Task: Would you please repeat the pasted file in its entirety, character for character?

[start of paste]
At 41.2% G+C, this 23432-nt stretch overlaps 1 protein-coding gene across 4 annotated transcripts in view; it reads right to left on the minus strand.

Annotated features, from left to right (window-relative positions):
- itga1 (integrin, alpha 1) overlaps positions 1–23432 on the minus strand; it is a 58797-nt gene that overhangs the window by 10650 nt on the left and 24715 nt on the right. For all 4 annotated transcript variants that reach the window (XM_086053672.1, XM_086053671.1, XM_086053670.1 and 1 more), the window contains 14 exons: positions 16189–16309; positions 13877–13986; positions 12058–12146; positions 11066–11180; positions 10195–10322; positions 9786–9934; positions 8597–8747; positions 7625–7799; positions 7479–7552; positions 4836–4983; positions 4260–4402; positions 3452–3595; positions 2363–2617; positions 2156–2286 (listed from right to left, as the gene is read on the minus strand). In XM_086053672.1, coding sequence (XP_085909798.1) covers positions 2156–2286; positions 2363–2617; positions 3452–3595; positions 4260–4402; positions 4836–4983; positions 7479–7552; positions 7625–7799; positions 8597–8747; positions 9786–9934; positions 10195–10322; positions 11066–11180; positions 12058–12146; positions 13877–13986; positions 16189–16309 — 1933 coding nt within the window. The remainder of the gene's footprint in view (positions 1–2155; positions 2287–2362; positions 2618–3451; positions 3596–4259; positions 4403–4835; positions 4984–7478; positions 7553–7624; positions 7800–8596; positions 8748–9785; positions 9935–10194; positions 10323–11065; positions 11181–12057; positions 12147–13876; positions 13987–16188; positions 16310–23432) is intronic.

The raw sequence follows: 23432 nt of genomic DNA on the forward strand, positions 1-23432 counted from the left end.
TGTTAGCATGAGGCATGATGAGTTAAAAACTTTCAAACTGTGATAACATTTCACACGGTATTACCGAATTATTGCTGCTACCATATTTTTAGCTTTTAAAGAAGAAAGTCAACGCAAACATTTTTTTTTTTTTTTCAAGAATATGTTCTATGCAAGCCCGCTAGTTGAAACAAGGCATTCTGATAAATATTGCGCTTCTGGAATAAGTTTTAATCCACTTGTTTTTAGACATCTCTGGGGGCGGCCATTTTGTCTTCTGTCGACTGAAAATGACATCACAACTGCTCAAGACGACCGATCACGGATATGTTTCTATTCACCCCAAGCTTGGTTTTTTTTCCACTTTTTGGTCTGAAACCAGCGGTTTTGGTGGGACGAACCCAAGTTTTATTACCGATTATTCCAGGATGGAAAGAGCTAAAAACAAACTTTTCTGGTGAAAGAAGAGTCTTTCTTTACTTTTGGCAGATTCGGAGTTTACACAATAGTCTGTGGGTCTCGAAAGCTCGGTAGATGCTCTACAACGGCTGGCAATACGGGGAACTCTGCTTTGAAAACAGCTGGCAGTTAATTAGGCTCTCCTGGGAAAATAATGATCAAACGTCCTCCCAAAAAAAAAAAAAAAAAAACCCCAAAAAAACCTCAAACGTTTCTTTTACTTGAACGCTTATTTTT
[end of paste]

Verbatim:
At 41.2% G+C, this 23432-nt stretch overlaps 1 protein-coding gene across 4 annotated transcripts in view; it reads right to left on the minus strand.

Annotated features, from left to right (window-relative positions):
- itga1 (integrin, alpha 1) overlaps positions 1–23432 on the minus strand; it is a 58797-nt gene that overhangs the window by 10650 nt on the left and 24715 nt on the right. For all 4 annotated transcript variants that reach the window (XM_086053672.1, XM_086053671.1, XM_086053670.1 and 1 more), the window contains 14 exons: positions 16189–16309; positions 13877–13986; positions 12058–12146; positions 11066–11180; positions 10195–10322; positions 9786–9934; positions 8597–8747; positions 7625–7799; positions 7479–7552; positions 4836–4983; positions 4260–4402; positions 3452–3595; positions 2363–2617; positions 2156–2286 (listed from right to left, as the gene is read on the minus strand). In XM_086053672.1, coding sequence (XP_085909798.1) covers positions 2156–2286; positions 2363–2617; positions 3452–3595; positions 4260–4402; positions 4836–4983; positions 7479–7552; positions 7625–7799; positions 8597–8747; positions 9786–9934; positions 10195–10322; positions 11066–11180; positions 12058–12146; positions 13877–13986; positions 16189–16309 — 1933 coding nt within the window. The remainder of the gene's footprint in view (positions 1–2155; positions 2287–2362; positions 2618–3451; positions 3596–4259; positions 4403–4835; positions 4984–7478; positions 7553–7624; positions 7800–8596; positions 8748–9785; positions 9935–10194; positions 10323–11065; positions 11181–12057; positions 12147–13876; positions 13987–16188; positions 16310–23432) is intronic.

The raw sequence follows: 23432 nt of genomic DNA on the forward strand, positions 1-23432 counted from the left end.
TGTTAGCATGAGGCATGATGAGTTAAAAACTTTCAAACTGTGATAACATTTCACACGGTATTACCGAATTATTGCTGCTACCATATTTTTAGCTTTTAAAGAAGAAAGTCAACGCAAACATTTTTTTTTTTTTTTCAAGAATATGTTCTATGCAAGCCCGCTAGTTGAAACAAGGCATTCTGATAAATATTGCGCTTCTGGAATAAGTTTTAATCCACTTGTTTTTAGACATCTCTGGGGGCGGCCATTTTGTCTTCTGTCGACTGAAAATGACATCACAACTGCTCAAGACGACCGATCACGGATATGTTTCTATTCACCCCAAGCTTGGTTTTTTTTCCACTTTTTGGTCTGAAACCAGCGGTTTTGGTGGGACGAACCCAAGTTTTATTACCGATTATTCCAGGATGGAAAGAGCTAAAAACAAACTTTTCTGGTGAAAGAAGAGTCTTTCTTTACTTTTGGCAGATTCGGAGTTTACACAATAGTCTGTGGGTCTCGAAAGCTCGGTAGATGCTCTACAACGGCTGGCAATACGGGGAACTCTGCTTTGAAAACAGCTGGCAGTTAATTAGGCTCTCCTGGGAAAATAATGATCAAACGTCCTCCCAAAAAAAAAAAAAAAAAAACCCCAAAAAAACCTCAAACGTTTCTTTTACTTGAACGCTTATTTTT